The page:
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First Name: Tommy

Last Name: Franks

Birthplace: Wynnewood, OK, USA

Gender: Male

Branch: Army (1784 - present)

Middle Name: Ray

Date of Birth: 17 June 1945

Rank: General

Years Served: 1965-2003
Tommy Ray Franks

•  Vietnam War (1960 - 1973)
•  Gulf War (1990 - 1991)
•  Afghanistan War (Operation Enduring Freedom) (2001 - present)
•  Iraq War (Operation Iraqi Freedom) (2003 - 2011)


Tommy Ray Franks
General, U.S. Army

Tommy Ray Franks was born Tommy Ray Bentley on 17 June 1945 in Wynnewood, OK, where he was adopted by Ray and Lorene "Pete" Parker Franks. Tommy Franks graduated from Robert E. Lee High School in Midland, TX, one year ahead of future First Lady Laura Bush. He attended the University of Texas at Austin where he was a brother of Delta Upsilon International Fraternity. He dropped out of college after two years due to subpar grades and lack of motivation. In 1965, Franks decided to give himself a "jolt" and joined the U.S. Army, reportedly nursing a hangover while at the local recruiter's office.

Military Career

After Franks enlisted in the Army in 1965, he attended Basic Training at Fort Leonard Wood, MO, and received his Advanced Individual Training as a cryptologic analyst at Fort Devens, MA. Standing out amongst his peers in outstanding marksmanship and leadership qualities, PFC Franks was selected to attend the Artillery and Missile Officer Candidate School at Fort Sill, OK. He graduated and was commissioned a Second Lieutenant of Field Artillery in 1967. After an initial tour as a Battery Assistant Executive Officer at Fort Sill, he was assigned to the U.S. 9th Infantry Division, Republic of Vietnam, where he served as Forward Observer, Aerial Observer, and Assistant S-3 with 2nd Battalion, 4th Field Artillery. He also served as Fire Direction Officer and Fire Support Officer with 5th Battalion (Mechanized), 60th Infantry during this tour.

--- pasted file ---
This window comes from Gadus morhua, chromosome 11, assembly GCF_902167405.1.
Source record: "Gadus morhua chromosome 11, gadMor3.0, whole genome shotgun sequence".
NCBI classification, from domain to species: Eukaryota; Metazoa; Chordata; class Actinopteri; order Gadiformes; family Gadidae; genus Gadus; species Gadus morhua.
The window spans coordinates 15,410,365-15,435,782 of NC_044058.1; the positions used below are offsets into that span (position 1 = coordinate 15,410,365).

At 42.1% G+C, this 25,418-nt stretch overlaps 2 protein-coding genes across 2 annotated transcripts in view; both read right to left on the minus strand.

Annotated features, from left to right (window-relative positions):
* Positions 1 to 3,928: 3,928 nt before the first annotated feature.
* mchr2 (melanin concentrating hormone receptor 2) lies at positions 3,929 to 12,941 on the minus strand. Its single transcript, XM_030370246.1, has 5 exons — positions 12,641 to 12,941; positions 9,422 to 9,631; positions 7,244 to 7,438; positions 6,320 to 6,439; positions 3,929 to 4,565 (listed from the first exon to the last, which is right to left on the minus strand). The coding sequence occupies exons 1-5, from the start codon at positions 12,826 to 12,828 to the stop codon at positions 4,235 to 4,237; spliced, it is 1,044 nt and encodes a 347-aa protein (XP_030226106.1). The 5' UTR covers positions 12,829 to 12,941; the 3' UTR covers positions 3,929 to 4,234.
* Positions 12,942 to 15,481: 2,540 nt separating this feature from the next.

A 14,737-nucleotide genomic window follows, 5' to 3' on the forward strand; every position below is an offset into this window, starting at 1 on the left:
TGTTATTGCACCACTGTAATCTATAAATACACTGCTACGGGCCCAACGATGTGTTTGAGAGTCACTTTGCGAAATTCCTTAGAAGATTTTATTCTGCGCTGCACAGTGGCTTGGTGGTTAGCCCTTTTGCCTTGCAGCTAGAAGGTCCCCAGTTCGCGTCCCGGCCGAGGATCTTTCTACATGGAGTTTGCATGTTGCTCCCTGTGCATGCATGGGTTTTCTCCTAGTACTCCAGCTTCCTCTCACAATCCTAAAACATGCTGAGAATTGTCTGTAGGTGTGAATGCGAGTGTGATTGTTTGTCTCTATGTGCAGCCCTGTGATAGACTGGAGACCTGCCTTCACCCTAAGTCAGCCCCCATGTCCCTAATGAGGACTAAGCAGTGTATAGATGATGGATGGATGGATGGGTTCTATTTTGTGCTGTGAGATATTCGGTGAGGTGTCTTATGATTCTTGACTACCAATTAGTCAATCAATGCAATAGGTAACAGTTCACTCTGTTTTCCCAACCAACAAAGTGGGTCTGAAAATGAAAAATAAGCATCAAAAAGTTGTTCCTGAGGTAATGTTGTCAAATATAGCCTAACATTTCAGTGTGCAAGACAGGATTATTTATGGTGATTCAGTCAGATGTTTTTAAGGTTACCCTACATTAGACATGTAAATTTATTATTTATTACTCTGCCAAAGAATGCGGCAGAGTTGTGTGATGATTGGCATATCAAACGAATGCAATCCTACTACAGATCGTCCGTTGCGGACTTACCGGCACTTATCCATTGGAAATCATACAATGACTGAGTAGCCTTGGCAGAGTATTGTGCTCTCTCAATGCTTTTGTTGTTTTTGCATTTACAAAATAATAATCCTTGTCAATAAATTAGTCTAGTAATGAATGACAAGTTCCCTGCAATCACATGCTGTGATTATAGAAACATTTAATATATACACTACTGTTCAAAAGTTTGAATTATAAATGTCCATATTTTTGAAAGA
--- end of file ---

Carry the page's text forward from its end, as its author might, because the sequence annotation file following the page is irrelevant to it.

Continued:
In 1968, Franks returned to Fort Sill, where he commanded a cannon battery in the Artillery Training Center. In 1969, he was selected to participate in the Army's "Boot Strap Degree Completion Program," and subsequently attended the University of Texas at Arlington, where he finished his Bachelor of Business Administration degree in 1971. Following attendance at the Artillery Officer Advanced Course, he was assigned to the 2nd Armored Cavalry Regiment in West Germany in 1973, where he commanded the 1st Squadron Howitzer Battery and served as Squadron S-3. He also commanded the 84th Armored Engineer Company, and served as Regimental Assistant S-3 during this tour.

Franks, after graduating from the Armed Forces Staff College, was posted to the Pentagon in 1976, where he served as an Army Inspector General in the Investigations Division. In 1977 he was assigned to the Office of the Chief of Staff, Army where he served on the Congressional Activities Team, and subsequently as an Executive Assistant.

In 1981, Franks returned to West Germany where he commanded 2nd Battalion, 78th Field Artillery for three years. He returned to the U.S. in 1984 to attend the Army War College at Carlisle, PA, where he also received a Master of Science degree in Public Administration from the Shippensburg University of Pennsylvania. He was next assigned to Fort Hood, TX, as III Corps Deputy Assistant G-3, a position he held until 1987 when he assumed command of Division Artillery, 1st Cavalry Division. He also served as Chief of Staff, 1st Cavalry Division during this tour.